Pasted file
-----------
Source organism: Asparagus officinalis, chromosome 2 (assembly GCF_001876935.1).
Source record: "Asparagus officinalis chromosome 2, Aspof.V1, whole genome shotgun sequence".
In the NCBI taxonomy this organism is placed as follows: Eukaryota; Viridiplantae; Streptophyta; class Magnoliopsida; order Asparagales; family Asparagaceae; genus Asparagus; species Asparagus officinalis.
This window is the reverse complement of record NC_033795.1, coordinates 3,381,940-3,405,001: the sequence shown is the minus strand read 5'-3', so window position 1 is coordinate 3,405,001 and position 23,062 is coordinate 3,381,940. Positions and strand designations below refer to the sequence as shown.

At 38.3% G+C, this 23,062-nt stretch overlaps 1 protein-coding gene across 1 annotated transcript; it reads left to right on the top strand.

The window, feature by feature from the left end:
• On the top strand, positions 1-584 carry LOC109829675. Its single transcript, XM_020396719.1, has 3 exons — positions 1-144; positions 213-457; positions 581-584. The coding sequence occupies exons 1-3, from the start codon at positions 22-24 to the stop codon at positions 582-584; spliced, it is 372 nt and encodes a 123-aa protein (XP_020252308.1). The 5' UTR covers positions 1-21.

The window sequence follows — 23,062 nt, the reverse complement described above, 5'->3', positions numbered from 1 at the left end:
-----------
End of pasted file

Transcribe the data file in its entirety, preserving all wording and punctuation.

Source organism: Asparagus officinalis, chromosome 2 (assembly GCF_001876935.1).
Source record: "Asparagus officinalis chromosome 2, Aspof.V1, whole genome shotgun sequence".
In the NCBI taxonomy this organism is placed as follows: Eukaryota; Viridiplantae; Streptophyta; class Magnoliopsida; order Asparagales; family Asparagaceae; genus Asparagus; species Asparagus officinalis.
This window is the reverse complement of record NC_033795.1, coordinates 3,381,940-3,405,001: the sequence shown is the minus strand read 5'-3', so window position 1 is coordinate 3,405,001 and position 23,062 is coordinate 3,381,940. Positions and strand designations below refer to the sequence as shown.

At 38.3% G+C, this 23,062-nt stretch overlaps 1 protein-coding gene across 1 annotated transcript; it reads left to right on the top strand.

The window, feature by feature from the left end:
• On the top strand, positions 1-584 carry LOC109829675. Its single transcript, XM_020396719.1, has 3 exons — positions 1-144; positions 213-457; positions 581-584. The coding sequence occupies exons 1-3, from the start codon at positions 22-24 to the stop codon at positions 582-584; spliced, it is 372 nt and encodes a 123-aa protein (XP_020252308.1). The 5' UTR covers positions 1-21.

The window sequence follows — 23,062 nt, the reverse complement described above, 5'->3', positions numbered from 1 at the left end: